Safe, ethical and sustainable: Why silicones are the ideal clean beauty ingredient – Grant Industries

By Amanda Lim contact

- Last updated on GMT

Silicones are the ideal ingredient for clean beauty formulations but unnecessary “fear-mongering” has given the ingredient a bad reputation. ©GettyImages
Silicones are the ideal ingredient for clean beauty formulations but unnecessary “fear-mongering” has given the ingredient a bad reputation. ©GettyImages
Safe, effective and eco-friendly, silicones are the ideal ingredient for clean beauty formulations, but unnecessary “fear-mongering” has given the ingredient a bad reputation according to one industry exec.

Jay Mehta, regional market manager for Asia Pacific, Grant Industries, was at this year’s Society of Cosmetic Scientists Singapore Suppliers Day to appeal to the industry to send the right message about silicones.

“We have a social responsibility here... to push factual information and be transparent to the consumer. Today, 95% of consumers buy more natural products than they did 10 years ago but 95% of them see efficacy as the most important factor. This tells us the cosmetics market is evolving to support priorities like safety, performance and responsibility,” ​said Mehta.

However, he added that consumers were also confused and very misinformed about cosmetic ingredients.

“If you ask 500 people which they rather put on their face – pure silicone or pure essential oils – I'll guarantee you that nearly all of them will say pure essential oils. They don't realise that natural products can cause severe reactions.”

Mehta highlighted that silicones had become one of the most vilified cosmetic ingredients even though they have been verified to be safe for topical use.

In fact, they make an ideal ingredient for clean beauty products, he said, which Mehta believes is the present and future of the beauty market.

“Clean beauty is an important trend, in fact, I think of it more as a movement more than anything. Silicones are safe, gentle, ethical and have outstanding performance – these are key factors when it comes to clean beauty,” ​he said.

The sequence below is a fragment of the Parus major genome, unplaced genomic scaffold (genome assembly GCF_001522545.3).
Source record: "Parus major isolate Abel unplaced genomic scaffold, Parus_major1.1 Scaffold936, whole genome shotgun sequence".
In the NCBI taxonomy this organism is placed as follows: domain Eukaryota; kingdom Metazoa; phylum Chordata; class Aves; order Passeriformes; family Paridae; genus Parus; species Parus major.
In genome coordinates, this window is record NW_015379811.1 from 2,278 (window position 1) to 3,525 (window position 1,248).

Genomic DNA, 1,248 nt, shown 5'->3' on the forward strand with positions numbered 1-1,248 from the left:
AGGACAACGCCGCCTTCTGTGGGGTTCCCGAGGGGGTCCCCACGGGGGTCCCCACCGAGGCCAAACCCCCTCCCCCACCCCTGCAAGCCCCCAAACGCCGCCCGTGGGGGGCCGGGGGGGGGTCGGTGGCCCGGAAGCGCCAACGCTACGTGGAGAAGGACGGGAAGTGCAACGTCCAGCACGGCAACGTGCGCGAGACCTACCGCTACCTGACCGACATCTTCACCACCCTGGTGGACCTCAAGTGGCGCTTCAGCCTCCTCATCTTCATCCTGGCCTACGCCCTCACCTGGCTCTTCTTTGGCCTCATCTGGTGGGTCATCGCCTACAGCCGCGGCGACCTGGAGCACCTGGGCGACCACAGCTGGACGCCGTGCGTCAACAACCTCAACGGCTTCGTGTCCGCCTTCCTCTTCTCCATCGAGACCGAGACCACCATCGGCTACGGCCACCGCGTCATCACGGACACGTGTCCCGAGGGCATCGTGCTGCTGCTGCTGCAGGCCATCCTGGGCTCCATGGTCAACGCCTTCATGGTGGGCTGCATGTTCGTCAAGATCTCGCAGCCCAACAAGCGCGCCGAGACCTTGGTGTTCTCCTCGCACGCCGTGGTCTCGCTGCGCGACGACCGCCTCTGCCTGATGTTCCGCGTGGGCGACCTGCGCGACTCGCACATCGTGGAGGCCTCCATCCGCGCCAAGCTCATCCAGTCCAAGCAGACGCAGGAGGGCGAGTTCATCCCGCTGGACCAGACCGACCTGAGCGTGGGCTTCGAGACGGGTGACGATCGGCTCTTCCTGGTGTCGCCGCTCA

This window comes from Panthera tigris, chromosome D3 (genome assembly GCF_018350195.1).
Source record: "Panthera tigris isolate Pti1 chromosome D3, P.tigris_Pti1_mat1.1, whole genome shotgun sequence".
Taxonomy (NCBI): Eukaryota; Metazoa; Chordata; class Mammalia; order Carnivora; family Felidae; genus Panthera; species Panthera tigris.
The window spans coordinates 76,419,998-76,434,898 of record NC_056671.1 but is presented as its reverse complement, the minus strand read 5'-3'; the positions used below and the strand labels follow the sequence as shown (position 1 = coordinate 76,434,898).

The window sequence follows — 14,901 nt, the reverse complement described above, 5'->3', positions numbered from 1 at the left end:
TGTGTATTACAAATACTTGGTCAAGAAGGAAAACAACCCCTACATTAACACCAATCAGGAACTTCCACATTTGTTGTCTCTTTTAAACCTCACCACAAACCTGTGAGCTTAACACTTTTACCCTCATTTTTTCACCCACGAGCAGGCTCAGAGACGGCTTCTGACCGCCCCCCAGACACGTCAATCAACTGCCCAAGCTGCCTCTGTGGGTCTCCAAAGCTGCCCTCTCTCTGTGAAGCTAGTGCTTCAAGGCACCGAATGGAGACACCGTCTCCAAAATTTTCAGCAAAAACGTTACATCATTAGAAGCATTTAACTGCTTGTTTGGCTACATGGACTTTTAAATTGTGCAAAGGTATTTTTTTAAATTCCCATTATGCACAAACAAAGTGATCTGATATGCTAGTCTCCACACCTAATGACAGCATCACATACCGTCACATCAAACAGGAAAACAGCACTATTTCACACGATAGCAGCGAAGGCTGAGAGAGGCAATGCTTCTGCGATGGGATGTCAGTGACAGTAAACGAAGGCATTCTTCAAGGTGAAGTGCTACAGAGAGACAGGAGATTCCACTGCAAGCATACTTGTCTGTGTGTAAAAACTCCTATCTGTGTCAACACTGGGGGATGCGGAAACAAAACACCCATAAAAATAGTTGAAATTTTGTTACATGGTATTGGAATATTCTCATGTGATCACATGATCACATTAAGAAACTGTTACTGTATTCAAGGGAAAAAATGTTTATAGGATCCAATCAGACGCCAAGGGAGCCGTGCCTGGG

Clean and green

One of the biggest misconceptions about silicones is that they are not sustainable or biodegradable.

Mehta pointed out that silicone was the second-most abundant element on earth after oxygen. “The Earth’s mass consists of 29 % silicone. The earth mantle consists of 17% and its core is 7% silicone. I don't know how much more sustainable you can get. Silicone is derived from quartz, sand. Saying we will run out of silicones is like saying we're going to run out of rocks.”

The assumption that silicones are not degradable is largely based on misconception, he said. Mehta explained that non-volatile silicones naturally degrade when in soil and forms clay, while volatile silicones evaporate rapidly and degrade in air under the influence of sunlight.

The small amounts that do find their way into water and ‘build-up’. Instead, they revert to silica and carbon dioxide.

Additionally, Mehta highlighted that silicones were vegan, cruelty-free, palm-free and GMO-free.

“The most valuable characteristic when it comes to skin care is that it should be 100% safe. Silicones have unparalleled skin safety. In hospitals, silicone-based dressing is used for wound care. It’s good for sensitive skin or acne-prone skin.”

The misunderstood ingredient

According to Mehta, silicone got its bad reputation form two-in-one shampoos.

“It started on online forums with people complaining that silicones were weighing down long hair. This was linked to the overuse of two-in-one shampoos, which use high molecular weight silicone gums and cationic polymers that help contribute to the weighing down of hair.”

Unfortunately, said Mehta, marketers caught on and began to market silicone-free shampoos, skin care and make-up.

“To be clear, there are zero restrictions on silicones for leave-on products. The UK has restriction but only for rinse-off products. Even then, you can still use below 0.1%. As of July 2019, the silicone-free claim was banned in the EU to prevent misrepresentation,” ​said Mehta.

However, Mehta added, the silicone-free demand is still very strong in Asia, Australia and even the US. “Hopefully, with the EU passing this legislation, others will follow suit.”

To reverse the misconceptions, Grant Industries have begun to take a more proactive approach.

Mehta said: “This year we began working with social influencers. We have opened a dialogue for people who do not understand and getting to word out that silicones are safe. I’m very happy to say we have inspired other companies – including our competitors – to be more open and active about promoting silicones for the beauty industry. It is important that we fight back together. ”

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